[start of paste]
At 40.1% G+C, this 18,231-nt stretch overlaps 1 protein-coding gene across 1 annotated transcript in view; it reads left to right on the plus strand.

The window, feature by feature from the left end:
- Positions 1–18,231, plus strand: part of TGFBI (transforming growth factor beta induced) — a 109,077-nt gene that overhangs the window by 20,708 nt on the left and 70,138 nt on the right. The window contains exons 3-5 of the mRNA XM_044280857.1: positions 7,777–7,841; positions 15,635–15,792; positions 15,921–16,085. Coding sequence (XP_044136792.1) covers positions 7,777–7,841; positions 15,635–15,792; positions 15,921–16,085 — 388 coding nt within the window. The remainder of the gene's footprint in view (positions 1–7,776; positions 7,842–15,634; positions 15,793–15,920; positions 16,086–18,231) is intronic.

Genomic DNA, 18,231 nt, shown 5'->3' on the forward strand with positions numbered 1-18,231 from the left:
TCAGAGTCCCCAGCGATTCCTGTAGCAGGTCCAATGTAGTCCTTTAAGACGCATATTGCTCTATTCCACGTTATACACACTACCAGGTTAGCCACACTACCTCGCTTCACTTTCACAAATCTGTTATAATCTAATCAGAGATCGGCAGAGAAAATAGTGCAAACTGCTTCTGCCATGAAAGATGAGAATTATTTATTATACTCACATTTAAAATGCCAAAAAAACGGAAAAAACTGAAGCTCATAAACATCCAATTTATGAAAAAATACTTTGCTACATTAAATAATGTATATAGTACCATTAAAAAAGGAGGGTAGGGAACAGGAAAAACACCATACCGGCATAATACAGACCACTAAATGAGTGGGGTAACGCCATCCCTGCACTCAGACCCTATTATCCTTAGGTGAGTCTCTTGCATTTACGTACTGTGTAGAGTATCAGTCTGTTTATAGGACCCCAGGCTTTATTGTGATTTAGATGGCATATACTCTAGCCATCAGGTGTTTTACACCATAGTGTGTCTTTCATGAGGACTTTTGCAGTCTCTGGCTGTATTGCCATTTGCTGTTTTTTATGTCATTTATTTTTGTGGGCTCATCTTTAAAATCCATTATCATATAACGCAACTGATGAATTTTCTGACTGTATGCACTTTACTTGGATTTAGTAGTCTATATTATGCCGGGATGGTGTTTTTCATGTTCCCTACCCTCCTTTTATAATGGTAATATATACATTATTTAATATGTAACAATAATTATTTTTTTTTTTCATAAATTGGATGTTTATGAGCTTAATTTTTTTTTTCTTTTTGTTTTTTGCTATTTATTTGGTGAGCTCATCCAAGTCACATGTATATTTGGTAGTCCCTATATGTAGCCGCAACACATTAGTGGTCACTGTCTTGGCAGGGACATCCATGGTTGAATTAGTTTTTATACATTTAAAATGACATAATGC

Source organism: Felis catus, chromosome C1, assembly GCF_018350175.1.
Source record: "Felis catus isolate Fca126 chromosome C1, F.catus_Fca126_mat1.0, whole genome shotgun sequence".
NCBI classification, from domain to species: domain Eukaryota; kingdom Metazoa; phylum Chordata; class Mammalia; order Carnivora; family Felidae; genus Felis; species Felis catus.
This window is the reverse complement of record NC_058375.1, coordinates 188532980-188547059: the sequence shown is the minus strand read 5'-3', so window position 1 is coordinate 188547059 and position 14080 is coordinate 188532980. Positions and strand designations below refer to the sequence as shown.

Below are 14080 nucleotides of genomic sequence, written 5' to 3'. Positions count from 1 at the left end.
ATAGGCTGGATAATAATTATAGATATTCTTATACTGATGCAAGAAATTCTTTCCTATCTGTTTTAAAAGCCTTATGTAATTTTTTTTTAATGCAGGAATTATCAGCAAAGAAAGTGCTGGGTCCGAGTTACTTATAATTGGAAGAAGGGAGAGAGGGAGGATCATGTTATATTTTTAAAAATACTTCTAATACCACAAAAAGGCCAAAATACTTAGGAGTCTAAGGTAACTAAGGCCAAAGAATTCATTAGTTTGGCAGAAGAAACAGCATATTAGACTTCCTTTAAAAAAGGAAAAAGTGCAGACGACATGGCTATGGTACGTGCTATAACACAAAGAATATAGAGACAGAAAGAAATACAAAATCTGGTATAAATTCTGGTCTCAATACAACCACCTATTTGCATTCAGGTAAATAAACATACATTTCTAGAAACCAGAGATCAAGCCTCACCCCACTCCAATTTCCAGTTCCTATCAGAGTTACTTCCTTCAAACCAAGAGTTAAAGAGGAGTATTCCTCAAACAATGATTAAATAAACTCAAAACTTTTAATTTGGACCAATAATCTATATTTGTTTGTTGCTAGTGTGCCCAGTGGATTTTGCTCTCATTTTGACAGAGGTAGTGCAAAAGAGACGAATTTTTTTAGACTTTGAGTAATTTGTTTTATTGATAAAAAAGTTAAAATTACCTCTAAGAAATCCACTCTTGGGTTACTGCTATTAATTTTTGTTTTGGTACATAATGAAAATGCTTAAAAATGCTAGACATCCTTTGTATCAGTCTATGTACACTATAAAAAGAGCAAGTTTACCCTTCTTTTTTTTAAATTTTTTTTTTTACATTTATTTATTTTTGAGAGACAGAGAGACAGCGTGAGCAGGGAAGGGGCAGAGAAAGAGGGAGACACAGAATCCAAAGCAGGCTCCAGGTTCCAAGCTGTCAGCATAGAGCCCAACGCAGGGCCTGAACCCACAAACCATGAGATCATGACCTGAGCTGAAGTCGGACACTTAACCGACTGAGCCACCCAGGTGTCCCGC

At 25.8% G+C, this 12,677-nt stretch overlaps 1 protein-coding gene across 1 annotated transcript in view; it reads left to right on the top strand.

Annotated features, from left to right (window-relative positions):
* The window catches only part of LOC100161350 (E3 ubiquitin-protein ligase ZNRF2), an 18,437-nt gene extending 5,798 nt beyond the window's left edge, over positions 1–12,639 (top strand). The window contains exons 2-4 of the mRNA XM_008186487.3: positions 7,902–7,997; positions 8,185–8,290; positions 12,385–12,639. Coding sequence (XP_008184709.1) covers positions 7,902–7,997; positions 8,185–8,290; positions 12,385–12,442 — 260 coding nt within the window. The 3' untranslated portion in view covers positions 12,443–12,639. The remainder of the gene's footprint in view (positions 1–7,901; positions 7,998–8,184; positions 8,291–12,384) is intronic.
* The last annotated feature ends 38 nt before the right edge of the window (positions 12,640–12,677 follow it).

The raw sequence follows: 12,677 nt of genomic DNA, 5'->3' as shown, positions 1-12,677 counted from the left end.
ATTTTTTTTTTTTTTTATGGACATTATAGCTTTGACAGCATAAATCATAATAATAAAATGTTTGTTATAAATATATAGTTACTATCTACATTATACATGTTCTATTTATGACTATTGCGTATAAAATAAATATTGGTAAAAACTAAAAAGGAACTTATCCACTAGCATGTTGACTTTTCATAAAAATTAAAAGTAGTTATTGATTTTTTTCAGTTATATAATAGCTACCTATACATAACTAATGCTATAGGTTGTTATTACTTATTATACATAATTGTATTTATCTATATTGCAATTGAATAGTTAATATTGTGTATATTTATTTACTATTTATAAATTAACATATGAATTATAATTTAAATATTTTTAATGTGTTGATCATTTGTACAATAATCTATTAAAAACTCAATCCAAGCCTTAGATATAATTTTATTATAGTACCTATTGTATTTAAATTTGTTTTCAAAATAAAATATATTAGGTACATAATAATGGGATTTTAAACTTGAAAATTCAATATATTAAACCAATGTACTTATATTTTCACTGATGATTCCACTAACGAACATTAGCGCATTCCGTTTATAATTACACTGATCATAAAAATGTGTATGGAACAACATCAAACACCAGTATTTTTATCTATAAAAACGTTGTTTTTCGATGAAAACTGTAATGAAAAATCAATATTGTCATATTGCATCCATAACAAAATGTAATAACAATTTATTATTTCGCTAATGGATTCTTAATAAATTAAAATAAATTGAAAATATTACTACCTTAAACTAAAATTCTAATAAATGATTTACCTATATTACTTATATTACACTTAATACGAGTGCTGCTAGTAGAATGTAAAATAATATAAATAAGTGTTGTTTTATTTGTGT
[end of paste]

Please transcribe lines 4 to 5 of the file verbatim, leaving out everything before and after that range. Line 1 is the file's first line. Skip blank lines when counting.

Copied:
Genomic DNA, 18,231 nt, shown 5'->3' on the forward strand with positions numbered 1-18,231 from the left:
TCAGAGTCCCCAGCGATTCCTGTAGCAGGTCCAATGTAGTCCTTTAAGACGCATATTGCTCTATTCCACGTTATACACACTACCAGGTTAGCCACACTACCTCGCTTCACTTTCACAAATCTGTTATAATCTAATCAGAGATCGGCAGAGAAAATAGTGCAAACTGCTTCTGCCATGAAAGATGAGAATTATTTATTATACTCACATTTAAAATGCCAAAAAAACGGAAAAAACTGAAGCTCATAAACATCCAATTTATGAAAAAATACTTTGCTACATTAAATAATGTATATAGTACCATTAAAAAAGGAGGGTAGGGAACAGGAAAAACACCATACCGGCATAATACAGACCACTAAATGAGTGGGGTAACGCCATCCCTGCACTCAGACCCTATTATCCTTAGGTGAGTCTCTTGCATTTACGTACTGTGTAGAGTATCAGTCTGTTTATAGGACCCCAGGCTTTATTGTGATTTAGATGGCATATACTCTAGCCATCAGGTGTTTTACACCATAGTGTGTCTTTCATGAGGACTTTTGCAGTCTCTGGCTGTATTGCCATTTGCTGTTTTTTATGTCATTTATTTTTGTGGGCTCATCTTTAAAATCCATTATCATATAACGCAACTGATGAATTTTCTGACTGTATGCACTTTACTTGGATTTAGTAGTCTATATTATGCCGGGATGGTGTTTTTCATGTTCCCTACCCTCCTTTTATAATGGTAATATATACATTATTTAATATGTAACAATAATTATTTTTTTTTTTCATAAATTGGATGTTTATGAGCTTAATTTTTTTTTTCTTTTTGTTTTTTGCTATTTATTTGGTGAGCTCATCCAAGTCACATGTATATTTGGTAGTCCCTATATGTAGCCGCAACACATTAGTGGTCACTGTCTTGGCAGGGACATCCATGGTTGAATTAGTTTTTATACATTTAAAATGACATAATGC